Editorial guidelines for contributors
Europeana presents engaging cultural heritage online – on diverse topics and from diverse sources – for learning, for work or just for fun.These guidelines describe how you can propose and develop editorial ideas as well as ensure their accessibility to all.
Publishing with purpose
Europeana’s editorial objectives are to:
Encourage audiences to discover & engage with collections about European cultural heritage
Tell compelling stories about collections, people & objects
Showcase Europeana as a diverse and rich source
Maximise our reach via extensive social media marketing
We are guided by these principles:
Be inspiring, welcoming and intelligent
Reflect the diversity of European culture
Fairly represent our cultural heritage providers
Always attribute, credit and link content
Focus on topics in the thematic collections framework
Avoid content duplication or repetition
Tell the story of individual artists, artworks or institutions
Answer a question for the audience
Relate to a topical contemporary issue
Be a short, themed compilation of images/objects
Announce new features or functionalities
Relate to Europeana campaigns or seasons
Highlight the history of a certain topic or theme
- Usually be 400-1,200 words long
Feature a number of images, sound clips or videos, with a minimum of 3 objects from Europeana
Be on topics that encourage sharing
Use appropriate keyword-friendly language in titles
Have titles that clearly signpost the topic to users
Link to objects in Europeana
Europeana’s blog is primarily in English, but we can also publish blogs in any of the EU’s 24 supported languages.
Exhibitions are longer-form editorial format, usually arranged over several chapters
Text should be light, engaging and informative
Optimal exhibition size is 2000-3000 words, with 20-30 images, the majority of which should be available in Europeana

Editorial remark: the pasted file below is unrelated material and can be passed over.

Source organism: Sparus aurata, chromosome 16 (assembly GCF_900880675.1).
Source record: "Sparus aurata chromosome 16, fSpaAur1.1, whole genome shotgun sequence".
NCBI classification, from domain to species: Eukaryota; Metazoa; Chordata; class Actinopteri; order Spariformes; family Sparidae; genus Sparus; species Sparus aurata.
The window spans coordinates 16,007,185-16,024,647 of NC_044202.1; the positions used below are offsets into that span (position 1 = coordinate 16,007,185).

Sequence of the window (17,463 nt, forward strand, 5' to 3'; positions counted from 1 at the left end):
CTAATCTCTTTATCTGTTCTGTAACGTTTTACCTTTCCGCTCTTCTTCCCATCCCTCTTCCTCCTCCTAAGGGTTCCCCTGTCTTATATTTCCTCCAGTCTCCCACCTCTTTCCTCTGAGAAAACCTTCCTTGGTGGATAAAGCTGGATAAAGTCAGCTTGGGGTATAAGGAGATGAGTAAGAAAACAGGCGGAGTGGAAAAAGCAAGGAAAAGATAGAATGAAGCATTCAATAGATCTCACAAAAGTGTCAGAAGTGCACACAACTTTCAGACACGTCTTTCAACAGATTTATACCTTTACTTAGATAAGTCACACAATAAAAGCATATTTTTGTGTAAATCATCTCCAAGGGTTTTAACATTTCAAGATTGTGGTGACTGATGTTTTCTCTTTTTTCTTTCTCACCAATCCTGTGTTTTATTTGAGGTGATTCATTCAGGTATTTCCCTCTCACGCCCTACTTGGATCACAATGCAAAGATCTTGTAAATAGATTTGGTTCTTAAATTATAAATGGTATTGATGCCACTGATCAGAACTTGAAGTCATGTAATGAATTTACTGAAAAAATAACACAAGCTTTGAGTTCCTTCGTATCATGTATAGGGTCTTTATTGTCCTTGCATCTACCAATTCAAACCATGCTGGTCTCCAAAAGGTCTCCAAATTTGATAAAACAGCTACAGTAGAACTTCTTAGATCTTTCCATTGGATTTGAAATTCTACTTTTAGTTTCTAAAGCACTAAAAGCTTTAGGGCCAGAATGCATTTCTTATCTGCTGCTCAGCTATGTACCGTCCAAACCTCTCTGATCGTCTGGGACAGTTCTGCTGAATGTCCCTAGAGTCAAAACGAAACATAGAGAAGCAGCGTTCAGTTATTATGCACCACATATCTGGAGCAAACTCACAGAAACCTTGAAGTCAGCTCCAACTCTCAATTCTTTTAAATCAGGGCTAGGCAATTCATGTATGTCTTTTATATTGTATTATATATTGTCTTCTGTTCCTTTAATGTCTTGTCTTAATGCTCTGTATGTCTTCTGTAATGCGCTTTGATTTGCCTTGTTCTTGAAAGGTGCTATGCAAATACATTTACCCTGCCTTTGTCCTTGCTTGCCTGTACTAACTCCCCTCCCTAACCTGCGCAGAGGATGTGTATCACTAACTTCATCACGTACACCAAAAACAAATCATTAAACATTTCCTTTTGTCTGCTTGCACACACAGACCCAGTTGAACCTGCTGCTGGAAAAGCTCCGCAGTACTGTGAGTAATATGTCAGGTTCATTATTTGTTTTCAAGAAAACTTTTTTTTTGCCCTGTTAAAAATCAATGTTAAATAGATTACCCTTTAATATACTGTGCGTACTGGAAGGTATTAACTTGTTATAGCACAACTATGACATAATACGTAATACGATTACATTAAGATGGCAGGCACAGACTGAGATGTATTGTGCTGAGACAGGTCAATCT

Exhibitions should reflect cultural breadth and include material from multiple institutions across Europe
You can include any content that can be embedded in an iframe.
Multilingual: exhibitions can be published in English and any of the EU’s 24 supported languages
Exhibition’s main cover image should be openly licensed (Public Domain, CC0, CC BY, CC BY-SA)
Showcase curated visual material to culture lovers
Focus on a single defined topic, like an artist, a type of object, or a time/place
Typically feature 25-50 items
Reflect cultural breadth and include material from multiple institutions across Europe - not only from a single source
Titles should reflect SEO principles
Descriptions should use keywords, can include hyperlinks and must be no longer than 280 characters
Every Monday we publish and promote #GalleryOfTheWeek
Curate your gallery
Blogs, exhibitions and galleries can feature digital objects with any licence or rights statement from the Europeana Licensing Framework
We encourage authors to use openly licensed content where possible.
All contributed texts are published under a CC BY-SA licence by default. All authors are credited in blogs and exhibitions. Gallery creators are noted where space allows.